Anand Kumar


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Leveraging Multimodal Behavioral Analytics for Automated Job Interview Performance Assessment and Feedback
Anumeha Agrawal | Rosa Anil George | Selvan Sunitha Ravi | Sowmya Kamath S | Anand Kumar
Second Grand-Challenge and Workshop on Multimodal Language (Challenge-HML)

Behavioral cues play a significant part in human communication and cognitive perception. In most professional domains, employee recruitment policies are framed such that both professional skills and personality traits are adequately assessed. Hiring interviews are structured to evaluate expansively a potential employee’s suitability for the position - their professional qualifications, interpersonal skills, ability to perform in critical and stressful situations, in the presence of time and resource constraints, etc. Candidates, therefore, need to be aware of their positive and negative attributes and be mindful of behavioral cues that might have adverse effects on their success. We propose a multimodal analytical framework that analyzes the candidate in an interview scenario and provides feedback for predefined labels such as engagement, speaking rate, eye contact, etc. We perform a comprehensive analysis that includes the interviewee’s facial expressions, speech, and prosodic information, using the video, audio, and text transcripts obtained from the recorded interview. We use these multimodal data sources to construct a composite representation, which is used for training machine learning classifiers to predict the class labels. Such analysis is then used to provide constructive feedback to the interviewee for their behavioral cues and body language. Experimental validation showed that the proposed methodology achieved promising results.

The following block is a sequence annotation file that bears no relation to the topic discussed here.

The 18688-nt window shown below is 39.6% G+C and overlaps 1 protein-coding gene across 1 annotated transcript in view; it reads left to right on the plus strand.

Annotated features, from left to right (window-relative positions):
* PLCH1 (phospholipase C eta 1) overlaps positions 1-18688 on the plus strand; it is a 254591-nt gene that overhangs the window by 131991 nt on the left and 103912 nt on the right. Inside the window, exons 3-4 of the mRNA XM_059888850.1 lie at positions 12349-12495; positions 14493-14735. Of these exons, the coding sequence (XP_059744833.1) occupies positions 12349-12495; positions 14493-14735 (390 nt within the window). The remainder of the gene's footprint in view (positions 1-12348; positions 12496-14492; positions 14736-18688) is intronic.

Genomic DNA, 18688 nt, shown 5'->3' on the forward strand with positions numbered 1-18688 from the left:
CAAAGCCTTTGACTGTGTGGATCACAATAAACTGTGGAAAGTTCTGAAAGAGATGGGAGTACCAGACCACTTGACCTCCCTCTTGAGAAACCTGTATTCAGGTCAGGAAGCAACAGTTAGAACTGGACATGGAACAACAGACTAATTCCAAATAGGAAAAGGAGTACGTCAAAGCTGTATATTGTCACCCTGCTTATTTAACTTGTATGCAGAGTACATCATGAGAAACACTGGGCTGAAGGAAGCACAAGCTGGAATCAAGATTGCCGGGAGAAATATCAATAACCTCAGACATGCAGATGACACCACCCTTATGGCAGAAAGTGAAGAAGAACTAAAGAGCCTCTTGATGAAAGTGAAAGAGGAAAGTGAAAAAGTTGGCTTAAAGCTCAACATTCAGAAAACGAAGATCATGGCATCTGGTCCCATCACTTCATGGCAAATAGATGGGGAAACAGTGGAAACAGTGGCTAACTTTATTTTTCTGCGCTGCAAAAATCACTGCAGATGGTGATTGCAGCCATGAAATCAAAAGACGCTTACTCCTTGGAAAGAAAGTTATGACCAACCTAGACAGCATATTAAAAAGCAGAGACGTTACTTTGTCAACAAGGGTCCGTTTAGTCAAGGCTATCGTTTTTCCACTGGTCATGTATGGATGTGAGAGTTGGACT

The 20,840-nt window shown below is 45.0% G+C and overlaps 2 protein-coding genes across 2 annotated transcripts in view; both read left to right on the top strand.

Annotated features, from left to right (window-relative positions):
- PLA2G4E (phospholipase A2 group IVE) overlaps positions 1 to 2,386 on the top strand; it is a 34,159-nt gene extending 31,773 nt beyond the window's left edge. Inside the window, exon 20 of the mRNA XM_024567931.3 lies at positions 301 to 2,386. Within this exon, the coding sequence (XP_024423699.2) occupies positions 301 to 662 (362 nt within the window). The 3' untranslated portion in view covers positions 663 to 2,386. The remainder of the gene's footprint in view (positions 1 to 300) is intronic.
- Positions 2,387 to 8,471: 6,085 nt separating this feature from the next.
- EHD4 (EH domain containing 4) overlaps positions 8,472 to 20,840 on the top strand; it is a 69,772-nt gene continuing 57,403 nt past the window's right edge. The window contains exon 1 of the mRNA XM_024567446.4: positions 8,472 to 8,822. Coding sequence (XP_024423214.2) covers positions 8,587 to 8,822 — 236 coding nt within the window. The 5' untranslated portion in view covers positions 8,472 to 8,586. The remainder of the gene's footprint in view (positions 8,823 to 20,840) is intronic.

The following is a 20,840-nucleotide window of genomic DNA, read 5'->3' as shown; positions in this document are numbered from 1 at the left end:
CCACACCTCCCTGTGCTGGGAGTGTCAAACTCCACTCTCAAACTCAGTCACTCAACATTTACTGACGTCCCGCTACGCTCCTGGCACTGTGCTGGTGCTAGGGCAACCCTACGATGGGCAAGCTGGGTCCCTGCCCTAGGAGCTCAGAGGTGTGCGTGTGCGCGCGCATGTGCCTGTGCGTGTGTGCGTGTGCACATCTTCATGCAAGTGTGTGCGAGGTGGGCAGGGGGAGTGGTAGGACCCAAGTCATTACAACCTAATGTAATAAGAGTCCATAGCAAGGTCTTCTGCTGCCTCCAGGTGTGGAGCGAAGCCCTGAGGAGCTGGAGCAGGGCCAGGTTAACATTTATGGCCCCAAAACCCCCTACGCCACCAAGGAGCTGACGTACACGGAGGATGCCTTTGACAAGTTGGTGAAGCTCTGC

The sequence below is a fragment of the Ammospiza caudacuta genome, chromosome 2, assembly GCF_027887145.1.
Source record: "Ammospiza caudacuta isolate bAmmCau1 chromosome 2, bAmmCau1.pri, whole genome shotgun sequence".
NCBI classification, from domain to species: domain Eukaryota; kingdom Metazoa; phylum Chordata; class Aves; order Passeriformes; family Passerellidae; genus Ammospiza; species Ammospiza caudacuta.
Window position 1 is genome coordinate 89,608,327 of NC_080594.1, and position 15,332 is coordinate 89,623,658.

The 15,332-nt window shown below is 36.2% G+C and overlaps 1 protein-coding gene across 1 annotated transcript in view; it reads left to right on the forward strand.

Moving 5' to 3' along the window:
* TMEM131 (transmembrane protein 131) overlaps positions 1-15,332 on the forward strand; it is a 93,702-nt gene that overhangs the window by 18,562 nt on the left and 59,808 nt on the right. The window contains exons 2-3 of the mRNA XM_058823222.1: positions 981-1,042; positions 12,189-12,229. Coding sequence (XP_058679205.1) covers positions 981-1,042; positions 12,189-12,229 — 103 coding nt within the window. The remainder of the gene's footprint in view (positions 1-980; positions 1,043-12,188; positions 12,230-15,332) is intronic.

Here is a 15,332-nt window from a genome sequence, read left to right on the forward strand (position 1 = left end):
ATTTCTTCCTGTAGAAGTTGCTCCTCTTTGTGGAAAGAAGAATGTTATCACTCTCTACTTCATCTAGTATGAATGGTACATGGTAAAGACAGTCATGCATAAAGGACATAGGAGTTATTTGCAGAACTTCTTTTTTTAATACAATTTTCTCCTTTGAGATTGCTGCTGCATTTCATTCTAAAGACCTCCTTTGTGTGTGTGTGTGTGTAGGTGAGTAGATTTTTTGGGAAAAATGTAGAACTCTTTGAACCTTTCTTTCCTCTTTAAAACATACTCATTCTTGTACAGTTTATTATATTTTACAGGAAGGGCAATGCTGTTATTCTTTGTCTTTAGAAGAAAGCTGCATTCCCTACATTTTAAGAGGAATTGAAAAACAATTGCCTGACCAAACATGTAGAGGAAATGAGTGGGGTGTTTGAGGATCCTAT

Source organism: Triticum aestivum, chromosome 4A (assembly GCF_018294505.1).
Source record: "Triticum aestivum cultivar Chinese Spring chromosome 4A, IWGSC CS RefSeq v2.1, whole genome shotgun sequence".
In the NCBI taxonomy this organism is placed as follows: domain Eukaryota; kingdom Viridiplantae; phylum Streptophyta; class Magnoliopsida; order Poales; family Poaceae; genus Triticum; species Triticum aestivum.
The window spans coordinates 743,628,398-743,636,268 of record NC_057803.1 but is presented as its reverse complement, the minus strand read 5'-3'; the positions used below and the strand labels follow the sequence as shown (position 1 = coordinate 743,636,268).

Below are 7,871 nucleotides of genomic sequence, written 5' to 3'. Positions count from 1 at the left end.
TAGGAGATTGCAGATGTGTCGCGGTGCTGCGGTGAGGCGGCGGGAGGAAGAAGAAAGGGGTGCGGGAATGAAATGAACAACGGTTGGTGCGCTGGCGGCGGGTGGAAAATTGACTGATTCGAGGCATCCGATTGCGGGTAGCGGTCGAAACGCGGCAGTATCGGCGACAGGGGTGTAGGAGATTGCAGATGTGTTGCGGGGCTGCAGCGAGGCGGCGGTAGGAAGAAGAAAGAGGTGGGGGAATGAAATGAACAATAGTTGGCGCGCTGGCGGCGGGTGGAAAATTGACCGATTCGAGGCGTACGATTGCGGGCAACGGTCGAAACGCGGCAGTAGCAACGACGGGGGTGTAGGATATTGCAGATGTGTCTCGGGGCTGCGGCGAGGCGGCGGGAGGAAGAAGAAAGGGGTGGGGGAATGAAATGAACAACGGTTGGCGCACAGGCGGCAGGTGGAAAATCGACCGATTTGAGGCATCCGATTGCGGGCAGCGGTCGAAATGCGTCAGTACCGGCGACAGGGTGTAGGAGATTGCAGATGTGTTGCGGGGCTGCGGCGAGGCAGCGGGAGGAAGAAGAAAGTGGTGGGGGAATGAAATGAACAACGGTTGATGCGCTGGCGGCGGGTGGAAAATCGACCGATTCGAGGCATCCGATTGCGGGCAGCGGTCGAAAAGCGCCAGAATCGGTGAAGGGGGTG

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ARS_NITK at MEDIQA 2019:Analysing Various Methods for Natural Language Inference, Recognising Question Entailment and Medical Question Answering System
Anumeha Agrawal | Rosa Anil George | Selvan Suntiha Ravi | Sowmya Kamath S | Anand Kumar
Proceedings of the 18th BioNLP Workshop and Shared Task

In this paper, we present three approaches for Natural Language Inference, Question Entailment Recognition and Question-Answering to improve domain-specific Information Retrieval. For addressing the NLI task, the UMLS Metathesaurus was used to find the synonyms of medical terms in given sentences, on which the InferSent model was trained to predict if the given sentence is an entailment, contradictory or neutral. We also introduce a new Extreme gradient boosting model built on PubMed embeddings to perform RQE. Further, a closed-domain Question Answering technique that uses Bi-directional LSTMs trained on the SquAD dataset to determine relevant ranks of answers for a given question is also discussed.


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Dependence Relationships between Gene Ontology Terms based on TIGR Gene Product Annotations
Anand Kumar | Barry Smith | Christian Borgelt
Proceedings of CompuTerm 2004: 3rd International Workshop on Computational Terminology